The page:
Soon, doctors will ‘print’ missing body parts for transplants

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3D printing body parts
A 3D model of a complex anaplastology case, created in collaboration with the anaplastologist Jan De Cubber, is seen at the Belgian company Materialise, the biggest 3D printer in Europe, in Leuven January 24, 2013. 3D printing has already changed the game for manufacturing specialized products such as medical devices but the real revolution will come when designers start to rethink the shapes of objects. Materialise, a pioneer in the process, has a display of a foldable chair printed from one continuous piece of plastic - and made with the hinges already joined together, for example. Picture taken on January 24, 2013. Reuters/Yves Herman

Doctors could soon recreate an entire missing body part for a transplant as scientists are developing a new 3D printing method to regrow cartilage in the lab for new body parts. Researchers are aiming to help patients who were born with defects and those who lost body parts because of trauma or cancer.

Researchers from Morriston Hospital in Swansea, Wales are primarily aiming to reconstruct noses and ears for patients needing surgery. The new technique involves taking a small sample of cartilage from a patient, growing their cells in an incubator and combining them with a printable material.

Scientists will use a liquid formula to create a jelly-like material, which will be used to 3D print the missing body part based on scans taken from the patient. The process is expected to take about two months before the transplant.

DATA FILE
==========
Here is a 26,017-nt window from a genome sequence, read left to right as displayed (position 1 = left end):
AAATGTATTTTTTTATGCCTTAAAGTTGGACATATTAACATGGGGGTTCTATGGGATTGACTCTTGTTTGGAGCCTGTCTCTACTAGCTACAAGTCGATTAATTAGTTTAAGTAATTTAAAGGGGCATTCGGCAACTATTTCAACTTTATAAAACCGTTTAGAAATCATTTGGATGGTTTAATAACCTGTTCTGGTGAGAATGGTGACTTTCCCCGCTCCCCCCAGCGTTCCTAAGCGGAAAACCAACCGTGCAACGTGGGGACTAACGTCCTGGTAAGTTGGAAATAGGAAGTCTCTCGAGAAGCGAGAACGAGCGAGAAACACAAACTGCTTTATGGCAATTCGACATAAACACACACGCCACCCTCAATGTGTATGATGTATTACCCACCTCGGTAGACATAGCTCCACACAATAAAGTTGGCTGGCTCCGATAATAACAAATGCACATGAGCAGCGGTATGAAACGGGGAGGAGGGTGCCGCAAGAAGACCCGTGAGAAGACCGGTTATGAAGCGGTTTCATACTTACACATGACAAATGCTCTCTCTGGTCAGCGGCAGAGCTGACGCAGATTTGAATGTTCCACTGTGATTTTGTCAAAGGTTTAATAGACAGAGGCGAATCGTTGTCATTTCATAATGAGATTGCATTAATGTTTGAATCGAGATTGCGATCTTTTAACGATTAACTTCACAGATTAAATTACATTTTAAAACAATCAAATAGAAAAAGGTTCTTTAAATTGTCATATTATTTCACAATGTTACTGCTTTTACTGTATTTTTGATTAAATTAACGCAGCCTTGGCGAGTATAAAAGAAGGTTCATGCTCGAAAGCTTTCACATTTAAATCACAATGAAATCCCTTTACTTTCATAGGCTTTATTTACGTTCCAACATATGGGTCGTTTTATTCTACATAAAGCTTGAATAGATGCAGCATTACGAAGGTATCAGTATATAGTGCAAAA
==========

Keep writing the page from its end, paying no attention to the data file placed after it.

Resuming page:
"We're trying to print biological structures using human cells, and provide the right environment and the right timing so it can grow into tissue that we can eventually put into a human,” the BBC quoted Professor Iain Whitaker, a consultant plastic surgeon at the Welsh Centre for Burns and Plastic Surgery at Morriston Hospital.

However, Whitaker noted that the method is still in its early stages of development, which requires initial tests on animals before using the transplants on humans. The researchers hope to start using the technique on humans within three years.

“But we already have proof of concept that human cells can survive within the printable structures we’ve made so far, and will survive the printing process,” he added. "It would be to reconstruct lost body parts such as part of the nose or the ear and ultimately large body parts including bone, muscle and vessels."

The prosthetics industry could significantly benefit from the new 3D printing technique as it was designed to create cartilage-based parts, commonly facial features that cannot be replaced by prosthetic devices, according to 3Dprint.com.

The team of surgeons is working with scientists and engineers who developed the 3D printer specifically for their work. Whitaker highlighted that the method could potentially allow patients to recreate a body part without taking it from another part of their body which would cause defects or scars.